Electro Deposit Coating for Honda - Acura TL

Coating of Car Bodies

Durable Paint Simulation with Virtual Paint Shop (VPS) for Honda - Acura TL
Avoiding damage to the car due to corrosion is understandably a high priority in the automotive industry. Honda relies on simulation to achieve a high quality of protective paint for the Acura TL.

Electrostatic painting is a method of painting used in the automotive industry to apply paint to the metal surfaces of the automobile. The electrostatic painting process starts with a bare bone car frame known as a body-inwhite or BIW. The BIW has been stripped of all its moving components leaving only the sheet metal parts that are welded together forming the general shape of the car. This BIW proceeds through multiple steps in the factory including electrodeposition coating (ED-coat) and several spray applications.
Most car drivers are unaware that their vehicle has been through a five-step paint process that results different layers of paint. Starting from the surface of the car body we have:

  • Pre-Treatment: Providing surface adhesion for the following layers
  • ED-Coat: Offers protection from corrosion
  • Primer Surface: Prepares the surface for the adhesion of the color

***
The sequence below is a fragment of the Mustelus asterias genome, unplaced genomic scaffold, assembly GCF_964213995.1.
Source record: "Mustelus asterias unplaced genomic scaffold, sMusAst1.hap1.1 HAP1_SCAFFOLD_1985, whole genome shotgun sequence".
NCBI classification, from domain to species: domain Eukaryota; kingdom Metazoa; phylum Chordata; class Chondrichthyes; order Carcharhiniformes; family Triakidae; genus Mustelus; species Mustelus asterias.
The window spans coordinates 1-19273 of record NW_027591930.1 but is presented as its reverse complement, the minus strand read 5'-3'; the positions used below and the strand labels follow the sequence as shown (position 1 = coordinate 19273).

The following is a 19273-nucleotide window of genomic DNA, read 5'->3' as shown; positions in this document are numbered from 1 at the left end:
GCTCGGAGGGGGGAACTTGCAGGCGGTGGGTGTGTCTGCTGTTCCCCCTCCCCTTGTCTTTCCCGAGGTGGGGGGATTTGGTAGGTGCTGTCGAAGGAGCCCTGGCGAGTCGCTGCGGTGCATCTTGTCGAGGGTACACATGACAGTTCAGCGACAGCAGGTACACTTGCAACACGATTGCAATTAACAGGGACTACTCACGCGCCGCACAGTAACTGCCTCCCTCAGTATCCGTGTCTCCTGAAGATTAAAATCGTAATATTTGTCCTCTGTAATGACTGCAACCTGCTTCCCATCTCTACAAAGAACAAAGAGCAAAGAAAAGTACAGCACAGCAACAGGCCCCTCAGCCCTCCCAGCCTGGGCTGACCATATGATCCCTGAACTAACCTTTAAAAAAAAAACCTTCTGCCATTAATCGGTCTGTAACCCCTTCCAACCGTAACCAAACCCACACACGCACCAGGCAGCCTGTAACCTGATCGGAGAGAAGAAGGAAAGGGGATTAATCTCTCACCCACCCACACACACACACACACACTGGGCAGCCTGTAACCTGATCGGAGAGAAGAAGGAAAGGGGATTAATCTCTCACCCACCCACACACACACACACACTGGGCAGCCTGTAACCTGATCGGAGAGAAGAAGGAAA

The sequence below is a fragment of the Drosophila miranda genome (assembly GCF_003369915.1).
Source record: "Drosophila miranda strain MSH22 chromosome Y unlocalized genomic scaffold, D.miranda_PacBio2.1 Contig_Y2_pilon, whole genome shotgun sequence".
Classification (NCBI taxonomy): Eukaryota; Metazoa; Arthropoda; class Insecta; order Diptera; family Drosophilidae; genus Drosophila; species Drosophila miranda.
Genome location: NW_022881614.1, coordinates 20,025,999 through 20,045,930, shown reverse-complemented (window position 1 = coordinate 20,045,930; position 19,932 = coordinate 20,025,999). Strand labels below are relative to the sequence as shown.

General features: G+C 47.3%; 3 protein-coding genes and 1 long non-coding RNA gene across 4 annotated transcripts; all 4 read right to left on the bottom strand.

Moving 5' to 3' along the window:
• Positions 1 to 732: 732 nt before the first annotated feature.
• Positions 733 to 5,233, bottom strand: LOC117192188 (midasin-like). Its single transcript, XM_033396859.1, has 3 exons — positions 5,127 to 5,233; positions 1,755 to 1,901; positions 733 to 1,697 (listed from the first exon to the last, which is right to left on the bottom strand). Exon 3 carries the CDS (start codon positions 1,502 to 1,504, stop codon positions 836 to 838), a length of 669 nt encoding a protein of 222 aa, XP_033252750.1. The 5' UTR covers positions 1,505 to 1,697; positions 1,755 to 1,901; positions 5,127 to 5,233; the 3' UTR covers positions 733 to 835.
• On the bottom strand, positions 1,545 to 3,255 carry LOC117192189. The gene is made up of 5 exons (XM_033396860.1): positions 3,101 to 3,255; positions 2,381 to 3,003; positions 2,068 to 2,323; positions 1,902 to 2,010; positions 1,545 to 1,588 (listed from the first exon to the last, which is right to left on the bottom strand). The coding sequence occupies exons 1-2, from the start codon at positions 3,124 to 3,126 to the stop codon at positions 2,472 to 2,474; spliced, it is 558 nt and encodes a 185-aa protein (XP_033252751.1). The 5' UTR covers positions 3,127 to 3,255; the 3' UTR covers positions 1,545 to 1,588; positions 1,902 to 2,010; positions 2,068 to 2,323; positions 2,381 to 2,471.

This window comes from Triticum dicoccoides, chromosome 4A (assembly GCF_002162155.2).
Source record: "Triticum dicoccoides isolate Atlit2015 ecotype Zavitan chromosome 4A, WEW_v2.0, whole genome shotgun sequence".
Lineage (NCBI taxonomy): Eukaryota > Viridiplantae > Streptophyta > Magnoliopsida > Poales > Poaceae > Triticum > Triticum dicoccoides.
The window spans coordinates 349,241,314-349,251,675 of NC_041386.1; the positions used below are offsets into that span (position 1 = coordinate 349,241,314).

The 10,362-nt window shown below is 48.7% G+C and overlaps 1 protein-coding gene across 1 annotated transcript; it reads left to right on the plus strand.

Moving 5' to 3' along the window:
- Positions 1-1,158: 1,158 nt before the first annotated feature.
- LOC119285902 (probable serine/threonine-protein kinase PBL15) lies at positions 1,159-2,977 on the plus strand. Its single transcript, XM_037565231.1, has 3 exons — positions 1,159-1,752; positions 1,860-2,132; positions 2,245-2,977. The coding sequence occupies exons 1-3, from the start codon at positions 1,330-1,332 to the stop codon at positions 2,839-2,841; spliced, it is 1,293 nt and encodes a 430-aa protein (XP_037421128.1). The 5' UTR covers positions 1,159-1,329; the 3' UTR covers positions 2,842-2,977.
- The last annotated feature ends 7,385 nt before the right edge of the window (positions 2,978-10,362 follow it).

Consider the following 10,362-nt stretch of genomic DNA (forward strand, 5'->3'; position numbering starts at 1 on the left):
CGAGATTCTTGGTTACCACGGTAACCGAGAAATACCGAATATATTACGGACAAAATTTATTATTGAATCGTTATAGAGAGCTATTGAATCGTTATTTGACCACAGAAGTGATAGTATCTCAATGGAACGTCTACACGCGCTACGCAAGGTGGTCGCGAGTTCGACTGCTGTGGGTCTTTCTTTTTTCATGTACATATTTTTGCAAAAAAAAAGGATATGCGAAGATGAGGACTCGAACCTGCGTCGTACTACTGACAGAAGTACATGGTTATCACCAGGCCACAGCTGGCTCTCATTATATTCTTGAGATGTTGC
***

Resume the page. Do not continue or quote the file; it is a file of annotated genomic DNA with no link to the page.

• Base Coat: The color layer
  • Clear Coat: Gives a glossy finish and protects from weather
Coating of Car Bodies

The ED-coat is of particular importance. This layer provides shielding from moisture and other corrosive elements that can eventually damage the automobile. The process of applying the ED-coat requires dipping a negatively charged BIW into a positively charged bath of paint. This electrochemical process should result in the paint covering the entire car body, inside and out.

But what if it doesn’t?

An insufficient ED-coat can lead to poor corrosion protection during the lifetime of the car. Depending on company warranties, this could lead to a massive recall by the auto manufacturers. In 2001 alone, three auto companies were forced to recall nearly 1 Million cars due to issues related to corrosion1. Along with fuel efficiency, crash safety and the overall aesthetic appearance of the car, designers must take into consideration the BIW’s design with regard to coating.

Visual inspection on the processing line only tells half the story, it does not show missed areas. Common areas of concern for manufacturers are the enclosed volumes and cavities within the BIW. The latter are the most challenging areas where insufficient ED-coating often occurs due to the Faraday Effect (isolated regions with no electric current and therefore no paint deposition). These areas can’t be visualized during the process. Holes in the sheet metal will reduce the Faraday effect; however, they will have a significant influence on the structural behavior of the car body. Therefore, the concern for many automotive companies is developing a way to look inside those hidden regions to ensure sufficient coating without paint pooling on the material within the pocket.